One exam industry insider, who asked not to be named, told Tes: “To the nation, it looks like everything has stayed the same, but, underneath, if you look at schools’ performance, they are up and down all over the place.” The insider expects this volatility to continue with this summer’s reformed GCSEs. “A lot of teachers are saying, ‘We just don’t know how our students are going to perform because we’ve never been through a cycle of exams like this.’”
For teachers trying to manage pupil, parent and school leader expectations, this uncertainty can be stressful. Jill Stokoe, education policy adviser at the NEU teaching union, says that making grade predictions has been like “sticking the tail on the donkey”. Teachers “feel really bad” that they are unable to give students an idea of what grade they are on track to achieve, she says. “They feel that their professionalism and their care for their students is diminished by their lack of confidence.”
Unfortunately, this is not the only pressure that teachers have had to contend with. In many of the reformed qualifications being sat for the first time this year, teachers have reported difficulties covering the expanded course content. “The feedback on GCSE has been that teachers are struggling much more to get through – to teach the entirety of the course,” says Alan Kinder, chief executive of the Geographical Association.
“The new GCSE course is too big to teach in two years,” says Stokoe. The NEU says it has heard of schools resorting to a three-, four- or even five-year key stage 4 curriculum to fit in all the GCSE content.
Raising the stakes
Another reason why teachers are feeling the pressure is because the stakes have been raised for their pupils. James Eldon, principal of Manchester Enterprise Academy – a school serving a deprived community in Wythenshawe, Greater Manchester – says that the scrapping of GCSE coursework and modules in favour of an intense six-week exam season takes a toll on pupils. “One of the biggest challenges we face is the ability of the students to sustain and cope,” he says.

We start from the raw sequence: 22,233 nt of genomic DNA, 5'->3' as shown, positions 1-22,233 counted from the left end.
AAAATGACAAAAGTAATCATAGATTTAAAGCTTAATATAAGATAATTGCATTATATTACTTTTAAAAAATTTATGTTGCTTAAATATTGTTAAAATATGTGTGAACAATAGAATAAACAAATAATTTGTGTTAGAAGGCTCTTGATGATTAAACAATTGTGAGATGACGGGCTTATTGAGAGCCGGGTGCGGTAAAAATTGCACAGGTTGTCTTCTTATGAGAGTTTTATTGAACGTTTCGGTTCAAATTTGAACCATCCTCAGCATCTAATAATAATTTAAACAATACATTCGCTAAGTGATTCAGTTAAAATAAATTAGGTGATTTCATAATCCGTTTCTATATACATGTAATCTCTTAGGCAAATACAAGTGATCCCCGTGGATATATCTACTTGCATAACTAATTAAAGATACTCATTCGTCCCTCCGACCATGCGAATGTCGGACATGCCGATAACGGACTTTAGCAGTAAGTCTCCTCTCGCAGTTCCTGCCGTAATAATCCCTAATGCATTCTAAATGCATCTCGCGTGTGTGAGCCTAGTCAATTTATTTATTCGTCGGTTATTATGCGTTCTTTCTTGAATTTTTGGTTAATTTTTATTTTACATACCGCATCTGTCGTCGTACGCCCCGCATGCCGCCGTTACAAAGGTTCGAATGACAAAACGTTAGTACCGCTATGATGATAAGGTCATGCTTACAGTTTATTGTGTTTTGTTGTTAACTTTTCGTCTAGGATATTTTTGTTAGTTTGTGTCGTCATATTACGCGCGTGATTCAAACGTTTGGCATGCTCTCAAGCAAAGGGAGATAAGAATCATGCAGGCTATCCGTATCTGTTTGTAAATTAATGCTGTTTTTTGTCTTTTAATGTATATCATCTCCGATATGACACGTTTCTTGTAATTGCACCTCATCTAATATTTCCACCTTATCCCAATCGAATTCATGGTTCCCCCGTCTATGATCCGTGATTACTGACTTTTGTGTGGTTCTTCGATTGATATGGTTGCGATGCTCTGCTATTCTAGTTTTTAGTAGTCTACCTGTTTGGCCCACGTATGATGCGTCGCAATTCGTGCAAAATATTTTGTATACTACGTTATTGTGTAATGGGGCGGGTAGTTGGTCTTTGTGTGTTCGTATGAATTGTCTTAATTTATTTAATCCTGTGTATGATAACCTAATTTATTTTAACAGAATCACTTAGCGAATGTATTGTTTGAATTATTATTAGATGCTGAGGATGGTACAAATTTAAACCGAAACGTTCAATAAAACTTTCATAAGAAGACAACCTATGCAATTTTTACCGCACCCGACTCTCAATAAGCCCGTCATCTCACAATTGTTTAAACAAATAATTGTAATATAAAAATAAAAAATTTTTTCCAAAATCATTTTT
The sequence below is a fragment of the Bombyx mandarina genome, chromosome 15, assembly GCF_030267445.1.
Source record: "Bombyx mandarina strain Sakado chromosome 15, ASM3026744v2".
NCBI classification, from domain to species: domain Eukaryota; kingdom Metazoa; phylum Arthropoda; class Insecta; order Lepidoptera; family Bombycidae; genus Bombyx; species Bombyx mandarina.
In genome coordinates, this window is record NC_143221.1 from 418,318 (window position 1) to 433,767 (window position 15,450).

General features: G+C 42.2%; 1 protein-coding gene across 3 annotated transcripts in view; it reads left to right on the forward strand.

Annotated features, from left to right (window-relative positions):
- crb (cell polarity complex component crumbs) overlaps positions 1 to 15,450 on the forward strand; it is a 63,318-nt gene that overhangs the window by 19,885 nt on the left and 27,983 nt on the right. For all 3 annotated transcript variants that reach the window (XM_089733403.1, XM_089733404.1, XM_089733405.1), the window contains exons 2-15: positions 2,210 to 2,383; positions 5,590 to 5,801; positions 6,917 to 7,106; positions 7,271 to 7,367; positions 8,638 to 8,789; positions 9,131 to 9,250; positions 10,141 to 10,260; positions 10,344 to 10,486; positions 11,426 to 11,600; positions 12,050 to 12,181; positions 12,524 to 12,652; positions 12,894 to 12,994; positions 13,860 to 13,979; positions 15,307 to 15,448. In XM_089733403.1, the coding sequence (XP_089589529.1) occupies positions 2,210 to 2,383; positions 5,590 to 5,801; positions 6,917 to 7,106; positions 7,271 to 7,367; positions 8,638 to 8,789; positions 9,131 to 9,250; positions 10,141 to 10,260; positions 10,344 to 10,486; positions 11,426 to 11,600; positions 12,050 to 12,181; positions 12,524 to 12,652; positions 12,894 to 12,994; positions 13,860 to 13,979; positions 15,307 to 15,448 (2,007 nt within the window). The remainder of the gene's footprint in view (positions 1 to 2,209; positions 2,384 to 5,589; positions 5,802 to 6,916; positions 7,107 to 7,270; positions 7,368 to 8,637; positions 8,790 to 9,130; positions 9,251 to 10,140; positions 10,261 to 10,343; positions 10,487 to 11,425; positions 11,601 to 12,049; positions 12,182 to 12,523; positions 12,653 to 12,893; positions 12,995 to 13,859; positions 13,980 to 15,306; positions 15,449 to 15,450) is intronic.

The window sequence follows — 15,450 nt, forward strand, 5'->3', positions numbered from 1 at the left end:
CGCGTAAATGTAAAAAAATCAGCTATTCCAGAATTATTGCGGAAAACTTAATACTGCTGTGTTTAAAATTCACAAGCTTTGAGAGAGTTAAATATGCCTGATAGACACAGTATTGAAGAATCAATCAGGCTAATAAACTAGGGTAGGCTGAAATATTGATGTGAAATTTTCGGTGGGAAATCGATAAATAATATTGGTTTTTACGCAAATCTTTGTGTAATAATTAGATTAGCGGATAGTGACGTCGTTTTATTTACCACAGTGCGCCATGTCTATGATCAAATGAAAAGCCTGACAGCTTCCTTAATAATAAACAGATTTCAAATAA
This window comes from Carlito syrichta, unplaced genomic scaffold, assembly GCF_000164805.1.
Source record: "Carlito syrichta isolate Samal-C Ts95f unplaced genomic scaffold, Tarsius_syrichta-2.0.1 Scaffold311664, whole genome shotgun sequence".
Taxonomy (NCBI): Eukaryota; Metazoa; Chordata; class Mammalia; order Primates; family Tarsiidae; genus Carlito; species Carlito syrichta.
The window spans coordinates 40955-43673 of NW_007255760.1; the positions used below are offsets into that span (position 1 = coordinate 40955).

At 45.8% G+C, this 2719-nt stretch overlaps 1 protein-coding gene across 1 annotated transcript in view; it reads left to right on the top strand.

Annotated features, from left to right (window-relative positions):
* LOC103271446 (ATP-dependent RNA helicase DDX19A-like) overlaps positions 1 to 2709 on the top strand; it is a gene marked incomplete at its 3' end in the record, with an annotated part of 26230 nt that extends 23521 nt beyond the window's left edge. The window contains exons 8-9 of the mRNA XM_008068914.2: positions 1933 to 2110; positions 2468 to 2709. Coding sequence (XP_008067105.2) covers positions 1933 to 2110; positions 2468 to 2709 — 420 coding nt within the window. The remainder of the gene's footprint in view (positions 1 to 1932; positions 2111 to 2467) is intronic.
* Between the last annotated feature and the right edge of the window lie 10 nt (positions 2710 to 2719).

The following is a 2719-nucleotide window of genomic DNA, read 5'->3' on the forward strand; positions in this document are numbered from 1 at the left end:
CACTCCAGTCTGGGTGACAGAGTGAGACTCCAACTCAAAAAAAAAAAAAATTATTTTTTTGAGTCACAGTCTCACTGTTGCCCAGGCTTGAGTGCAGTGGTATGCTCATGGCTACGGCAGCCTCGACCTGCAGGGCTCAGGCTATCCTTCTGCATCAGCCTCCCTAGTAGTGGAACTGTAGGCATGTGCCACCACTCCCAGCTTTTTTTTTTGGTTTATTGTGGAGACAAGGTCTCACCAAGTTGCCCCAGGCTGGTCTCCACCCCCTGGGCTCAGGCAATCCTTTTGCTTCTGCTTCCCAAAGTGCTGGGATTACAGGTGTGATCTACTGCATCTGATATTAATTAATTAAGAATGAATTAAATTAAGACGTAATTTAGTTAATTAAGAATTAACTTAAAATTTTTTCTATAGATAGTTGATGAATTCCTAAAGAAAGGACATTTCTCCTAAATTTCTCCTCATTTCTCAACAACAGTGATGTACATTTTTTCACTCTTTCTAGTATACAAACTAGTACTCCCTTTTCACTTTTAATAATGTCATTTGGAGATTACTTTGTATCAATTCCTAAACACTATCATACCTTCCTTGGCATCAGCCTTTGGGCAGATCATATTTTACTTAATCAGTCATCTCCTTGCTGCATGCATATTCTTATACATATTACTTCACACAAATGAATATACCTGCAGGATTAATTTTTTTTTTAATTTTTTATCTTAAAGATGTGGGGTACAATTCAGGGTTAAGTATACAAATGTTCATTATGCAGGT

Stokoe calls the new linear A level “assessment by ambush”. “It’s one shot and you’re out – obviously that’s very stressful,” she says.
Many school leaders surveyed by Tes and ASCL expressed similar concerns. One said: “Perhaps a reduction in the contribution of coursework was needed in some areas, but the massive increase in content has created a sense of failure among students as they feel swamped, particularly as in many subjects most students will be getting more of the questions wrong.”
Two big bugbears are the breakneck pace of change and a lack of support to adapt to the new exams. Kinder says it is a “big regret” that the government didn’t provide a “comprehensive training package” to help teachers with the new GCSE and A level in geography.
Stokoe says that when teachers are asked what CPD they’ve received to equip them for the new qualifications, their reply is: “Are you kidding? We don’t have any money for that.”
That’s not to say that all of the changes have been poorly received by teachers. “The elimination of the coursework element for a number of GCSEs has made them more straightforward and relieved the burden of managing that element for teachers,” says O’Farrell.
René Koglbauer, chair of trustees at the Association for Language Learning, agrees with that. He says the controlled assessments “caused a lot of administrative nightmares” for MFL teachers. In most subjects, specialists can point to aspects of the new qualifications that they like. Kinder says that geography “did need a refresh of content”, particularly at A level, where the new course contains “exciting themes”.
However, the Tes-ASCL survey suggests that many school leaders do not think that all the disruption has been worth it. Asked whether the government’s reform of GCSEs had improved students’ understanding and knowledge of these subjects, 45 per cent said that it had “made no difference”. Asked the same question about A levels, the figure was 51 per cent. For both qualifications, about a third of those surveyed said the reforms had “much improved” or “slightly improved” pupils’ knowledge and understanding.